Martin Sieghart


A Book

Martin Sieghart bridged the Covid-induced period of inactivity by writing a book:

"Transitions." A musician's Experience in 50 Chapters

Transitions from biographical tales to those inhabiting a fitional dream realm. 

Inspired by a visit to a Grinzing "Heurigen", where an exceptionally talented young man sang and played music, he invents a fledgeling pianist from Transylvania who is forced by circumstance to relinquish his promising career and eventually comes to Vienna, where he succeeds in making a solid living by becoming a Heurigen musician performing in the various languages of his German/Hungarian/Romanian heritage before ultimately seeing a concert grand piano that was brought to his venue for a reception ...  

A TV sleuth, long weary of his profession, has to endure Mozart's Requiem during a shoot of his series in the small country church of "Leidenstein". His initial total aversion towards this idea gradually becomes a deep and existential experience that ultimately leads to his redemption. 

Memories of his life in 1960s Vienna, of playing the organ in Upper Austria, of his great mentor Josef Mertin, of his years as a member of the Vienna Symphony, his time as chief conductor in Stuttgart, Linz, and Arnhem, of a wonderful encounter with Henri Dutilleux, and of some less than wonderful ones with other famous names. Of his opera festival at Reinsberg, of Strauss concert tours to Japan and of benefit performances.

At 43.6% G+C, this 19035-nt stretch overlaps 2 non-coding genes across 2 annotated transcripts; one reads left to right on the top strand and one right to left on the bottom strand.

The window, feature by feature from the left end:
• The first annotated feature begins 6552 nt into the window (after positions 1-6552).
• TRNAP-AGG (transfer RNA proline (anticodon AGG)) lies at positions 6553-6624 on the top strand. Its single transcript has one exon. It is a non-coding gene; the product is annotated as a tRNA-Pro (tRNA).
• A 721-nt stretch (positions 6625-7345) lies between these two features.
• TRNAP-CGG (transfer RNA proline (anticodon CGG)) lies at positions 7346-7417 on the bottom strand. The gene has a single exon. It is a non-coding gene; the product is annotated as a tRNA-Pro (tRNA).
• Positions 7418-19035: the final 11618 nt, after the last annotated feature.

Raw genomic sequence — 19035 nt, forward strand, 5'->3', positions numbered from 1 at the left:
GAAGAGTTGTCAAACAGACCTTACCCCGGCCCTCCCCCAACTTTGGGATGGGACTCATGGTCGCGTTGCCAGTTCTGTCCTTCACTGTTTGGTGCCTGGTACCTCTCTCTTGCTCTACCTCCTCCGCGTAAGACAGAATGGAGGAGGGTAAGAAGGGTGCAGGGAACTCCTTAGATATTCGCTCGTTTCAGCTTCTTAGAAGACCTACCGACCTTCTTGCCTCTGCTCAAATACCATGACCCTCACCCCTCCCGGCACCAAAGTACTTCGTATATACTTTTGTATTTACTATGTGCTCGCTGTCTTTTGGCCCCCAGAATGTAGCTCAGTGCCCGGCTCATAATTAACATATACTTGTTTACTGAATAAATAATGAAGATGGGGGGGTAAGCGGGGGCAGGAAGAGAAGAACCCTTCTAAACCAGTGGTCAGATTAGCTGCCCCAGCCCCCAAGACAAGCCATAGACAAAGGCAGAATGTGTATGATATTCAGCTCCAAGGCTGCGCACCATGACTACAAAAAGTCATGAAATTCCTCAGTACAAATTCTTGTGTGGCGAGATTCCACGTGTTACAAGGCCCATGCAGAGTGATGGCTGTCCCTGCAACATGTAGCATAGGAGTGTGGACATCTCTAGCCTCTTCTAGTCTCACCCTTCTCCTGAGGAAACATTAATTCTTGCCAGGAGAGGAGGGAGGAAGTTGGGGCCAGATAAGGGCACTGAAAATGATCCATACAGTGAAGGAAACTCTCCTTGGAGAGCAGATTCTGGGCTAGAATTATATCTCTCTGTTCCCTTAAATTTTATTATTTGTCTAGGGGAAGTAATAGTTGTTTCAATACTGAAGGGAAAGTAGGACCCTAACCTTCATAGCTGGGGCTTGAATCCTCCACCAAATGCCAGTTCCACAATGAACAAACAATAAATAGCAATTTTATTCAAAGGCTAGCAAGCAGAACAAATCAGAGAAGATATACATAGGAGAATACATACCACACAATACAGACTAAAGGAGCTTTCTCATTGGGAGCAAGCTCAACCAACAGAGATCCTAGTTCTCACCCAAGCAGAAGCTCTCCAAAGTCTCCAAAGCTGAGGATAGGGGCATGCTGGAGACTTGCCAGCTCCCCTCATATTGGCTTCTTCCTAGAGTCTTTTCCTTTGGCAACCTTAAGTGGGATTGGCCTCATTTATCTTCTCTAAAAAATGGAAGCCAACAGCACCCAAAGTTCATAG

Of an evening drinking beer with Anton Bruckner and his Adagio from his 6th Symphony; of the Bohemian Forest, and much more. 

The book was published by Hollitzer in autumn, 2021. 


"Transitions" opens up a treasure trove of musical knowledge and personal experience behind the scenes of rehearsal, concert and orchestral life. All culminates in the confession: "It is better to remain a seeker!" Karin Schütze, OÖN

Martin Sieghart describes the continuous state of extasy often quite soberly and matter-of-factly, but also lost in reverie in the face of megalomania and perfidy, which are as much part of the business as magical moments of enchantment. In this way this autobiography becomes a spellbinding, stylistically many-faced mix of potboiler and fairy tale, dream vision, and anecdote. Perhaps its most fanciful moments are the most realistic ones. Wilhelm Sinkovicz (cover)

The to my mind particularly successful story about a genius pianist from Romania who performs in Vienna as a Heurigen musician reminds me of Bohumil Hrabal and Imre Kertesz. Bavarian Radio (Bayerischer Rundfunk) during an interview

The major difference between Martin Sieghart and other conductors' autobiographies is the narrative imagination he indulges in by telling fictional stories. The biographical miniatures of invented people are fun to read and, in their inner truthfulness, they tell more of music and musicians than can be expressed in barren language. Thus, a distant ancestor once mentioned by his father inspires the story of the Romanian pianist Johann, who with his accordion becomes the star of Viennese Heurigen musicians. A young clarinetist makes an appearance and an ageing tenor makes an exit. Ditta Rudle, Tanzschritte

Ein Buch